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# Problem 1: Uninformed Search (10 points)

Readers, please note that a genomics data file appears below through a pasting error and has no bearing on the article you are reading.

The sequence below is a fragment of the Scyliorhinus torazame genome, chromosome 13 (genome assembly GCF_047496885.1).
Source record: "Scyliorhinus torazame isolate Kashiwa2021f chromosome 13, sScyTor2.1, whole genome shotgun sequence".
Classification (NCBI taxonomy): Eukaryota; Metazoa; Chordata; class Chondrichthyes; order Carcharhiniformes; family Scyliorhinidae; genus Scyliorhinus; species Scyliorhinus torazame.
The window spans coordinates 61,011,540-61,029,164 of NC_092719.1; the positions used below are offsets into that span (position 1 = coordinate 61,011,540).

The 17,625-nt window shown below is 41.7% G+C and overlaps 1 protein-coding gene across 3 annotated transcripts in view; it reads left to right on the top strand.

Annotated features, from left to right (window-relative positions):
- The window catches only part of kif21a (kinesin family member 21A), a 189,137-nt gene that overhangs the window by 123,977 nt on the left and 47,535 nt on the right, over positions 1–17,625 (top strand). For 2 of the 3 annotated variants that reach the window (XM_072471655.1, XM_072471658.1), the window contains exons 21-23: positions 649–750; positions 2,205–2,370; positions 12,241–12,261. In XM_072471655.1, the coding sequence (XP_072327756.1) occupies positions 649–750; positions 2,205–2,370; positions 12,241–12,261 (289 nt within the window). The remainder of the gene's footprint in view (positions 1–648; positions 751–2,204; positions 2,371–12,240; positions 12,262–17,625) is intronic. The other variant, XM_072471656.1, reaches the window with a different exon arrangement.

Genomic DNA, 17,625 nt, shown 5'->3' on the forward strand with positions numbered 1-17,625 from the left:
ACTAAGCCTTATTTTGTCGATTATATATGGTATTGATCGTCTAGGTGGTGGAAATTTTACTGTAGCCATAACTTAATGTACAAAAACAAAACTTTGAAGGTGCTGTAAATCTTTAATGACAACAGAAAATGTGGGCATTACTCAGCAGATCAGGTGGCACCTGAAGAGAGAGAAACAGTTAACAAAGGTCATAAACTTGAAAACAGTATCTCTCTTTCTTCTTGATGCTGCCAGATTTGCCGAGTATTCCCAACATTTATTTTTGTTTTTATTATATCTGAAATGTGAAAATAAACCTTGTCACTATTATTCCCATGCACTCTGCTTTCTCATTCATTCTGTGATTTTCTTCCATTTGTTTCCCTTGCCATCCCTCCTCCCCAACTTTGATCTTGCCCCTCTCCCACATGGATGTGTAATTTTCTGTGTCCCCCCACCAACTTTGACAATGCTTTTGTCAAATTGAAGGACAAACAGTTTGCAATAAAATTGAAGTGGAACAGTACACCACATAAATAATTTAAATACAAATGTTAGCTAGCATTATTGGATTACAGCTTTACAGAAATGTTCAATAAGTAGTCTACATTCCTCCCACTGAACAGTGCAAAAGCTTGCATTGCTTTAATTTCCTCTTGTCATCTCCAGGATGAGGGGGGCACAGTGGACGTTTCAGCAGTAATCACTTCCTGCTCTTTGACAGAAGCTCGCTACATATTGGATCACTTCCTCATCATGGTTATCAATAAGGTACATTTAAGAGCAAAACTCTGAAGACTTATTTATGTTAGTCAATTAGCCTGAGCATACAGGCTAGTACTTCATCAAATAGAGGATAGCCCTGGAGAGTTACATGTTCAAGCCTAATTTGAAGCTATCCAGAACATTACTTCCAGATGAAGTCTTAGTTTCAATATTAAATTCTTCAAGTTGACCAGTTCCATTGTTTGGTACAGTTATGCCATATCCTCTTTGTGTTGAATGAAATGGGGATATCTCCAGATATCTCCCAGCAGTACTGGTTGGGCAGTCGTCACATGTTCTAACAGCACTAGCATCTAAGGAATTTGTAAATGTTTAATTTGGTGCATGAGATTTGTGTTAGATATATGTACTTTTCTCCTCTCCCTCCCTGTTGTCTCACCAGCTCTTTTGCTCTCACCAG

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 Mehran Sahami Handout #10 CS121 August 7, 2001 Midterm Examination Solutions Problem 1: Uninformed Search (10 points) Show which nodes are expanded, and the order in which they are expanded using: Breadth-first Search A, B, C, D, E, F, G, H, I, J Depth-first Search A, B, E, L, M, F, C, G, H, N, O Iterative Deepening Search (starting with depth 0, and incrementing the depth by 1 in each iteration) A, A, B, C, D, A, B, E, F, C, G, H, I, D, J Problem 2: Heuristic Search (18 points) Suppose that you are given a heuristic function h-hat. Although h-hat is not admissible, it is nearly admissible, in the sense that there is some small constant  such that: 0  h-hat(n)  h(n) +  for every node n. Prove that, with such a heuristic, the A* algorithm will find a path to the goal (assuming one exists) for which the total cost g is within  of optimal. Proof: Let y be a goal node with optimal cost. We denote this optimal cost g(y) = g*. We perform a proof by contradiction. Negating the desired result, we assume that A* has found a path to a goal node v which has total cost g(v) > g* + . In order for node v to be expanded, it means than no other node in the OPEN list for A* could have a smaller f-hat value. f-hat(v) = g(v) + h-hat(v) > g* +  (since g(v) > g* + , and h-hat(v)  0) First, we note that the node v cannot be the same as the node y, since f-hat(y) < f-hat(v). f-hat(y) = g(y) + h-hat(y) = g* + h-hat(y)  g* +  (since h(y) = 0) Now, let node u be some node on the path to the optimal goal y that has not yet been expanded, but is on the OPEN list. Note that such a node u must exist since the goal y is on some path from the root, and y has not yet been expanded (otherwise we would have found a goal node prior to v). Realize that, f-hat(u) = g(u) + h-hat(u)  g(u) + h(u) + . Now, we note that g(u) + h(u) is simply the cost of reaching the optimal goal y, going through the node u. But since u lies on the path to the optimal goal y, it means that the cost of reaching the optimal goal y going through node u, is simply g* the cost of reaching the optimal goal node. Thus, f-hat(u)  g* + . This f-hat value is lower than v, which means that node u must get expanded before expanding node v. However, if this were the case, and node u can represent any node on the path to y, it means that all nodes on the path to y (including y) must be expanded before node v. Hence we have a contradiction, so the goal node v that is found cannot have cost > g* + . So the goal node found must be within  of optimal. Problem 3: Alpha-Beta (12 points) Consider the following game tree. The value for each leaf node in the tree is shown immediately below each node. The first player is the maximizing player. Perform alpha-beta search, and show which nodes in the search tree are pruned. Also give the “backed-up” values at each node of the game tree that is not pruned. Pruned nodes: Q I (and, thus, T and U) K (and, thus, X and Y) What move should the first player make? The first player should make the move that leads to node B. Problem 4: Delayed-Reinforcement Learning (12 points) Briefly explain what the “exploration vs. exploitation trade-off” is in delayed-reinforcement learning. Explain why it arises and how occasionally taking random actions helps to address this problem. The exploitation vs. exploration trade-off refers to the fact that an agent may learn a policy that is non-optimal, but still achieves a positive reward. As a result, the agent may choose to follow this policy and obtain the reward. This exploitation of the existing policy, however, may cause the agent to foregoing the opportunity to learn a more optimal policy that achieves a greater discounted reward. Such a policy may exist, but if the agent has not explored the space of policies sufficiently, then this better policy may not be found. Occasionally taking random actions helps address this problem, for two reasons. First, since the agent is exploiting its current policy most of the time, it is still obtaining positive rewards in general. However, by taking occasional random actions, the agent will explored parts of its world that it would otherwise have not ventured into if it was rigidly exploiting its current policy. Hence, the agent can balance exploiting getting rewards with its current policy, while also occasionally exploring other parts of its worls to try to learn better policies. You are given a robot simulator (like the one you wrote in the first programming assignment). In this simulation, the robot is using delayed-reinforcement learning with 0 <  < 1, and takes a random action (as opposed to the action that maximizes expected reward) with probability P = c, where c is a very small (much less than 0.1) positive constant. If the robot simulation runs for many (possibly infinite) number of time steps, is it guaranteed to eventually find an optimal policy? Informally, explain why or why not. Yes, the simulation is guaranteed to eventually find an optimal policy. The reason for this is that there are two criteria for guaranteeing finding an optimal policy. The first is that the reinforcement learning be done using 0 <  < 1. This is given. The second is that every state in the world be visited infinitely often. Since the simulation contains an element of randomness and may proceed for possibly infinite time steps, every state in the world will be visited a potentially infinite number of times. This theoretically guarantees that an optimal policy will be converged on by the agent. In practice, an optimal policy is generally found after a large number of simulation steps when a small element of randomness is used. Problem 5: Propositional Logic (15 points) Use resolution to perform the following proof: Given: (P  Q  R)  S Q  R S  P R Prove: S {P, Q, R, S} Given {Q, R} Given {S, P} Given {R} Given {S} Negation of goal {P, R, S} Resolve 1 and 2 on Q {R, S} Resolve 3 and 6 on P {S} Resolve 4 and 7 on R {} Resolve 5 and 8 on S Problem 6: Predicate Logic (23 points) Convert the following English sentences into first-order predicate logic. Angelica is a mouse. Bob is a friend of all dogs. Cecil is a cat. David is a dog. Angelica is friends with all of Bob’s friends who are not cats. Dogs are not cats. Mouse(Angelica) (forall x) (Dog(x)  Friend(Bob, x)) Cat(Cecil) Dog(David) (forall x) ([Friend(Bob, x)  Cat(x)]  Friend(Angelica, x)) (forall x) (Dog(x)  Cat(x)) Convert the logical sentences from part (a) into clausal form. {Mouse(Angelica)} {Dog(x1), Friend(Bob, x1)} {Cat(Cecil)} {Dog(David)} {Friend(Bob, x2), Cat(x2), Friend(Angelica, x2)} {Dog(x3), Cat(x3)} Use resolution to prove: Angelica is friends with someone. {Friend(Angelica, x4)} Negating the goal {Friend(Bob, x5), Cat(x5)} Resolving 5 and 7 on Friend(Angelica, x4) with s = {x2/x4} {Dog(x6), Cat(x6)} Resolving 2 and 8 on Friend(Bob, x5) with s = {x1/x5} {Dog(x7)} Resolving 6 and 9 on Cat(x6) with s = {x3/x6} {} Resolving 4 and 10 on Dog(David) with s = {x7/David}